The Probate of A Will in California

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17th Nov 2012

As a probate lawyer in Orange County, I am very familiar with the process of probate with or without a will.
As you may know, probate is the process where after death the instructions of the Will are carried out, if there is a will.  For the purposes of this blog post, we will discuss the probate of a will, as we have in many other posts discussed what happens when there is no will and the probate process goes through the courts.
Probate is the process where after death the instructions of the Will are carried out. When a will is submitted for probate there is a legal process which establishes the genuineness of the Will. It is done by the Probate Court in the county where the testator resided at the time of death. Here is some information that needs to be submitted:
1. The applicant’s residence;
2. The name, domicile and date of death of the decedent;
3. The names and addresses of the decedent’s spouse, heirs, and any person named to serve as Executor;
4. The ages of any minor heirs; and
5. The names of the testator’s children when the Will was made and the names of children born and adopted after the Will was made, or their children, if any.
FILING A PROBATE APPLICATION
When the applicant decides to file the will for probate, they must also file a death certificate (and original with a raised seal) for the deceased. There is typically a filing fee involved as well. Once the Will, application and death certificate are filed, the Probate Court will review the papers, and if there are no irregularities or objections, the will is admitted for probate.  
Qualifying the Executor
Now that the will has been admitted, the Court will issue letters of  testamentary to an Executor who has properly qualified to serve. The Executor named in the Will qualifies to serve by filing a form affidavit in which the Executor agrees to perform his or her duties as assigned by the will.  Now they may perform their duties and the heirs should be able to get their assets as stated in the will.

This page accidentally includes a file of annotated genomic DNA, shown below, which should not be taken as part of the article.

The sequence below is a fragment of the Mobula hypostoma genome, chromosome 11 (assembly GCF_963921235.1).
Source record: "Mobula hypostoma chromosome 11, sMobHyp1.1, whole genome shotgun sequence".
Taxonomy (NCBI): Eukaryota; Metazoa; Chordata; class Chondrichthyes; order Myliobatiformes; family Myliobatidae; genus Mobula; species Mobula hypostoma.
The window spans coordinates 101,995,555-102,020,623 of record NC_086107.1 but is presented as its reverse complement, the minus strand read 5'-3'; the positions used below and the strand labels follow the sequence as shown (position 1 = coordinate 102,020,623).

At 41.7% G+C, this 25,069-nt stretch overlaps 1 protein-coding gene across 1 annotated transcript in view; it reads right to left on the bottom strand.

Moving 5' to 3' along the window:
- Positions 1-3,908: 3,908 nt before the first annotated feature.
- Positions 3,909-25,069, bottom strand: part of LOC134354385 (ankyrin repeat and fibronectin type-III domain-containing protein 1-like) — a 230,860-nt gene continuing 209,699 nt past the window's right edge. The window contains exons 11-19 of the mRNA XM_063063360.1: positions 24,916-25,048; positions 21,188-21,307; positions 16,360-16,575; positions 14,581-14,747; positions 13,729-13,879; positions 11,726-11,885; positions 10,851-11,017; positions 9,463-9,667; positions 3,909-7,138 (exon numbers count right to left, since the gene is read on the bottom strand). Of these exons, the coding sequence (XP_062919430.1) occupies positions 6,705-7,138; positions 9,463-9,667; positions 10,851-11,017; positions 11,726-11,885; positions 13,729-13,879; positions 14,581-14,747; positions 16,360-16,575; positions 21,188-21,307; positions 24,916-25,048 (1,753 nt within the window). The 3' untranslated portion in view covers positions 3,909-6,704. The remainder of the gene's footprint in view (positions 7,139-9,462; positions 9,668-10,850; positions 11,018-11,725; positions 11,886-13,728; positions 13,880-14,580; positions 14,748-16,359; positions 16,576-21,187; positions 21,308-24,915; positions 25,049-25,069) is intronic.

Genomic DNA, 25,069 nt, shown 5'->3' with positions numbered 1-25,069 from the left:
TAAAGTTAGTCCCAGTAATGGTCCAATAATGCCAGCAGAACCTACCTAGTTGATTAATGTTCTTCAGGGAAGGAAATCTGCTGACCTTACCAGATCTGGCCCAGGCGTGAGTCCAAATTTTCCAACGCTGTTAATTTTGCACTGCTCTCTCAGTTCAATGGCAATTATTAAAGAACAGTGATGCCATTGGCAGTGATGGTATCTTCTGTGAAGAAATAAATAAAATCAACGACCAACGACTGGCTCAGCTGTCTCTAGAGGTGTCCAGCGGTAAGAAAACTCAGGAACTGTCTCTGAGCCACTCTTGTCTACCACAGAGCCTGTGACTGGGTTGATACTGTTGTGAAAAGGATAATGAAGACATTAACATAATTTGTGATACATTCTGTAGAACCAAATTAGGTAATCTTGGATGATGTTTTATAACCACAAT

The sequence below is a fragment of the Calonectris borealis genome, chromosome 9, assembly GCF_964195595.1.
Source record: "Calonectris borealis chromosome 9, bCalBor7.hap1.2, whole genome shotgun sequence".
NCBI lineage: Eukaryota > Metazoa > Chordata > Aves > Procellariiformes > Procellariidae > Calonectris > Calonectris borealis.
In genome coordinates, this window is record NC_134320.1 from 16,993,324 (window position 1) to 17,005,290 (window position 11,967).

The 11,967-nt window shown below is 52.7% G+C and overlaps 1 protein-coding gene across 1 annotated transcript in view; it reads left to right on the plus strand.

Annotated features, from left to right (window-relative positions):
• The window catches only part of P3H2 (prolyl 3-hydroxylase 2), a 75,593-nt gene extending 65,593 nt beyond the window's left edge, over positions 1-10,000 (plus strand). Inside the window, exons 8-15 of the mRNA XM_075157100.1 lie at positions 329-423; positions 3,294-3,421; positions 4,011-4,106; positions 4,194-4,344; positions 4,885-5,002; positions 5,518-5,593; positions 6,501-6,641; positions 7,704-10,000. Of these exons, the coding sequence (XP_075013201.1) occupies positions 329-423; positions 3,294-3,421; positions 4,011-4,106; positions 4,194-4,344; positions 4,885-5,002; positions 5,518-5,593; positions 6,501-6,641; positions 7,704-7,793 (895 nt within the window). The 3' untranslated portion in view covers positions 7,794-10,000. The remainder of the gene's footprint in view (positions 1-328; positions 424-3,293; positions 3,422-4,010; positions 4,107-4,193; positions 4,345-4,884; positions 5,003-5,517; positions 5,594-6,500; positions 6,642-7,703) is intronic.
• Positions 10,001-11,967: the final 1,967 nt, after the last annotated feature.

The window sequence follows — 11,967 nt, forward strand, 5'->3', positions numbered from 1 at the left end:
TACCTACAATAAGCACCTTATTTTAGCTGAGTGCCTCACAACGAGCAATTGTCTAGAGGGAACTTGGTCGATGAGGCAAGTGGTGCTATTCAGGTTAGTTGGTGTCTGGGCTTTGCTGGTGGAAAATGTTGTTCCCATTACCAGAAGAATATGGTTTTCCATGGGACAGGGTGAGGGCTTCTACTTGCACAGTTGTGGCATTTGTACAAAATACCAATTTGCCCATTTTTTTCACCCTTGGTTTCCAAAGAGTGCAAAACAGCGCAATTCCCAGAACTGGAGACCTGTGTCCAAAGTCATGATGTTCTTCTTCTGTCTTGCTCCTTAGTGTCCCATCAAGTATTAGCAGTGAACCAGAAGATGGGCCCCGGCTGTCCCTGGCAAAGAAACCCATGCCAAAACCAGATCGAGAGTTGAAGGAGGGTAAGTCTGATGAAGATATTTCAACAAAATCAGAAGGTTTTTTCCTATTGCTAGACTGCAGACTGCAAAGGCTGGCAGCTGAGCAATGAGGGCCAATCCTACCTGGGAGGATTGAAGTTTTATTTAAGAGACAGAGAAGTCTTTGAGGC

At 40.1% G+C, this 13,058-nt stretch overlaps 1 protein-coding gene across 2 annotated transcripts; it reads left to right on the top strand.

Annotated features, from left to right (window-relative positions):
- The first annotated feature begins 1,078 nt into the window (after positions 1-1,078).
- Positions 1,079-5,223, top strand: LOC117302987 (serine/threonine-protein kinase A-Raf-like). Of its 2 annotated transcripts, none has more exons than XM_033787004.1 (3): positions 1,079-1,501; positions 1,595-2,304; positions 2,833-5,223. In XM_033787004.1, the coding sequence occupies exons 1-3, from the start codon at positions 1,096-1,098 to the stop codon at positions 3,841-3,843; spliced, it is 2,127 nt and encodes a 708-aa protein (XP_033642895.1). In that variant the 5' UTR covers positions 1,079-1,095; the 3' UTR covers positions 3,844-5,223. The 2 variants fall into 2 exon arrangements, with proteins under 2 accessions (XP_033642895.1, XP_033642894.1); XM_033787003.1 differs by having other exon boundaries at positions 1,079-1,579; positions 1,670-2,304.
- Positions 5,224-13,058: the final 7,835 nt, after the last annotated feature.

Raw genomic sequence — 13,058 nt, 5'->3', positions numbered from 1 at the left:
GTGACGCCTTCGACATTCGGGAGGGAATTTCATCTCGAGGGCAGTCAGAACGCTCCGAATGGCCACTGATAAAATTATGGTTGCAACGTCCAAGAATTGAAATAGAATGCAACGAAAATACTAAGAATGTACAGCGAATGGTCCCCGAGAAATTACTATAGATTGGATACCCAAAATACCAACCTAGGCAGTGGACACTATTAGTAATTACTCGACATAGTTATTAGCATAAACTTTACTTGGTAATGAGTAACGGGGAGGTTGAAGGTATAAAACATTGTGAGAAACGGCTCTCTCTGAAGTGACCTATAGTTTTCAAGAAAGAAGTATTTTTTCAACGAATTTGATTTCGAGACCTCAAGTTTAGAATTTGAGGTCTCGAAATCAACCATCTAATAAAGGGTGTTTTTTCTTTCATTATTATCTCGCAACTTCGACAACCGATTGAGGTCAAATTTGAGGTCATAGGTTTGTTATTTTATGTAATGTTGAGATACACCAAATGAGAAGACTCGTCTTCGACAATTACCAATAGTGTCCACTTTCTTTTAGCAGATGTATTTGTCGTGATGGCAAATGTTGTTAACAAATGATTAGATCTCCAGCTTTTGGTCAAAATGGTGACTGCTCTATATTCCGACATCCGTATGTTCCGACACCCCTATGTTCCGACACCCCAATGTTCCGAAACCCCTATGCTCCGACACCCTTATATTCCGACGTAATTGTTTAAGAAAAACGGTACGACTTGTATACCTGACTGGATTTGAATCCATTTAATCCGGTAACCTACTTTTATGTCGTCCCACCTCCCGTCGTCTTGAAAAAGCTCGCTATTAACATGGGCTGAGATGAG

What happens if the Will is not properly executed?
The Probate Court of the court will advise the personal representative as to the proper procedure in order to allow the Will to be admitted to probate. This procedure normally involves a formal hearing before a Judge of the Superior Court.
Is it necessary to send copies of the Will to the beneficiaries?
Once the will has been admitted to probate, the Executor has 60 days to mail all beneficiaries a notice that they can be provided with a copy of the Will, as well as a notice giving the specific date and place the Will was entered into probate.
What is the Executor/Administrator required to do?
This role is required to collect and safeguard all of the assets of the estate and eventually to pay the debts of the decedent, any taxes due, and be able to provide an accounting of his actions to the beneficiaries or heirs.
Is an attorney necessary in estate administration?
Generally speaking it is very difficult for a person who is not a lawyer to correctly follow the required procedures in administering an estate. The personal representative selects the attorney for the estate. You could decide to call your attorney to get further advice as to specific obligations.
Where does the Executor/Administrator obtain the funds to pay debts?
The Executor may, in most cases, withdraw up to one-half of the funds in the decedent’s bank accounts. They may create an estate bank account to handle paying the debts and heirs as said by the will
For more information on wills, estate planningor probate contact Attorney Dwight Tompkins. If you enjoyed reading this post please comment below. If you need a probate or estate planning lawyer please don’t hesitate to call.

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